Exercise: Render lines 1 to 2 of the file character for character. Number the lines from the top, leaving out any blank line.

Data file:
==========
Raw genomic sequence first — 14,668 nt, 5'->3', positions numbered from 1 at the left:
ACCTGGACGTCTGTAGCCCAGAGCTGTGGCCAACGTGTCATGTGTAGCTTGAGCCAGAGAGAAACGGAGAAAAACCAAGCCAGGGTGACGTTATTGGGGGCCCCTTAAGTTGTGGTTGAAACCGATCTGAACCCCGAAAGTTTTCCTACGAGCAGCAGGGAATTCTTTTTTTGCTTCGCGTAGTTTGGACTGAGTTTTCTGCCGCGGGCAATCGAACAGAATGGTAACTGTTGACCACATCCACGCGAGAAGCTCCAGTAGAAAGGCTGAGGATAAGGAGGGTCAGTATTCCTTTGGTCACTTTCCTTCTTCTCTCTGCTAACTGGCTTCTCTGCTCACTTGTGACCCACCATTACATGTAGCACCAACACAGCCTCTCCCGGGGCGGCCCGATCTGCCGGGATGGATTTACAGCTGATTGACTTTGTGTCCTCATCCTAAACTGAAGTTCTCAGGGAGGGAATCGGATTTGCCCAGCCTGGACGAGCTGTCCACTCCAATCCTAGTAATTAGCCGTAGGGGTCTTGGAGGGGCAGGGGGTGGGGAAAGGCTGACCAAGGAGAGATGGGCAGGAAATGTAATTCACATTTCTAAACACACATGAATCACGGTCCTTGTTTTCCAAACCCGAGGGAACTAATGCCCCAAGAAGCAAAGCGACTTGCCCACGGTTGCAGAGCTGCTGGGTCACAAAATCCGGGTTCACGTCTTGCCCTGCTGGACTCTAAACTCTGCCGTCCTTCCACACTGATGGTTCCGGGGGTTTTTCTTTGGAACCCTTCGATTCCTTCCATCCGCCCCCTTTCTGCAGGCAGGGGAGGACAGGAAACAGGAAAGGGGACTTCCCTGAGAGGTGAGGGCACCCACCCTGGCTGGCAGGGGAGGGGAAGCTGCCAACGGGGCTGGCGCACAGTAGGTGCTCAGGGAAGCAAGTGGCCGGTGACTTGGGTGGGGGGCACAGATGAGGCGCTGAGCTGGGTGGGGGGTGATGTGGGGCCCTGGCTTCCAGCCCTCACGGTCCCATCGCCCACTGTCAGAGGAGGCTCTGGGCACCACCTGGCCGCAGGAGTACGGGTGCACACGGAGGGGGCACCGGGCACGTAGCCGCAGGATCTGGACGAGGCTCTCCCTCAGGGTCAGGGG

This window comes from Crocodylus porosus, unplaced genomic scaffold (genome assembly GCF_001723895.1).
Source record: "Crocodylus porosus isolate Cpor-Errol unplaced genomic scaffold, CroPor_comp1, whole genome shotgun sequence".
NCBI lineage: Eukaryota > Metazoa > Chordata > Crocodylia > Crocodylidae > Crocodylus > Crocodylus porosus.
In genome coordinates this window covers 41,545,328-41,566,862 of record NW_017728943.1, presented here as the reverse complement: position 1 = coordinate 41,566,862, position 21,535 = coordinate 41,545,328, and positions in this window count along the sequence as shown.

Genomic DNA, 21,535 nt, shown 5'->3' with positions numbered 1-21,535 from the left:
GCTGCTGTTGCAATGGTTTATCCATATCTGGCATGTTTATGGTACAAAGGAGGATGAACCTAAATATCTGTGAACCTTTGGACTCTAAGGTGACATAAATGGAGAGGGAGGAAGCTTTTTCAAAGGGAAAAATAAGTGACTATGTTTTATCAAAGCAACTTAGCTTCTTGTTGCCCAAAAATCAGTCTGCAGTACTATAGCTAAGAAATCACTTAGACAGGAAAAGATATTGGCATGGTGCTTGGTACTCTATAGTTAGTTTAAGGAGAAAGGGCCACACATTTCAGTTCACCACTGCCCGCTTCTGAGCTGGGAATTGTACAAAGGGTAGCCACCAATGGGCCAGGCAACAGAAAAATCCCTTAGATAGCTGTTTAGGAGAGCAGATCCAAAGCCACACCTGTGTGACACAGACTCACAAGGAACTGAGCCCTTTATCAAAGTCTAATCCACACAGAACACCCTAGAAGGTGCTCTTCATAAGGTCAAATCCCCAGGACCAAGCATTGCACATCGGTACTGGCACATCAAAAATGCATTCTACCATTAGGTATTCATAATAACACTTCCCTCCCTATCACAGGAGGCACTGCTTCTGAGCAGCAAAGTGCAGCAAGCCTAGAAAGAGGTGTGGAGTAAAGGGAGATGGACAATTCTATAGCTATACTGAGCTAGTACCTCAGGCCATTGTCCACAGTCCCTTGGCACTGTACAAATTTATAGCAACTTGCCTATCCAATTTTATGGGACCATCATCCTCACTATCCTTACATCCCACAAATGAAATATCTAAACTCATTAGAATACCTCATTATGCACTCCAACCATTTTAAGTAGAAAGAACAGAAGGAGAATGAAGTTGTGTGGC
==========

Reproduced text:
Raw genomic sequence first — 14,668 nt, 5'->3', positions numbered from 1 at the left:
ACCTGGACGTCTGTAGCCCAGAGCTGTGGCCAACGTGTCATGTGTAGCTTGAGCCAGAGAGAAACGGAGAAAAACCAAGCCAGGGTGACGTTATTGGGGGCCCCTTAAGTTGTGGTTGAAACCGATCTGAACCCCGAAAGTTTTCCTACGAGCAGCAGGGAATTCTTTTTTTGCTTCGCGTAGTTTGGACTGAGTTTTCTGCCGCGGGCAATCGAACAGAATGGTAACTGTTGACCACATCCACGCGAGAAGCTCCAGTAGAAAGGCTGAGGATAAGGAGGGTCAGTATTCCTTTGGTCACTTTCCTTCTTCTCTCTGCTAACTGGCTTCTCTGCTCACTTGTGACCCACCATTACATGTAGCACCAACACAGCCTCTCCCGGGGCGGCCCGATCTGCCGGGATGGATTTACAGCTGATTGACTTTGTGTCCTCATCCTAAACTGAAGTTCTCAGGGAGGGAATCGGATTTGCCCAGCCTGGACGAGCTGTCCACTCCAATCCTAGTAATTAGCCGTAGGGGTCTTGGAGGGGCAGGGGGTGGGGAAAGGCTGACCAAGGAGAGATGGGCAGGAAATGTAATTCACATTTCTAAACACACATGAATCACGGTCCTTGTTTTCCAAACCCGAGGGAACTAATGCCCCAAGAAGCAAAGCGACTTGCCCACGGTTGCAGAGCTGCTGGGTCACAAAATCCGGGTTCACGTCTTGCCCTGCTGGACTCTAAACTCTGCCGTCCTTCCACACTGATGGTTCCGGGGGTTTTTCTTTGGAACCCTTCGATTCCTTCCATCCGCCCCCTTTCTGCAGGCAGGGGAGGACAGGAAACAGGAAAGGGGACTTCCCTGAGAGGTGAGGGCACCCACCCTGGCTGGCAGGGGAGGGGAAGCTGCCAACGGGGCTGGCGCACAGTAGGTGCTCAGGGAAGCAAGTGGCCGGTGACTTGGGTGGGGGGCACAGATGAGGCGCTGAGCTGGGTGGGGGGTGATGTGGGGCCCTGGCTTCCAGCCCTCACGGTCCCATCGCCCACTGTCAGAGGAGGCTCTGGGCACCACCTGGCCGCAGGAGTACGGGTGCACACGGAGGGGGCACCGGGCACGTAGCCGCAGGATCTGGACGAGGCTCTCCCTCAGGGTCAGGGG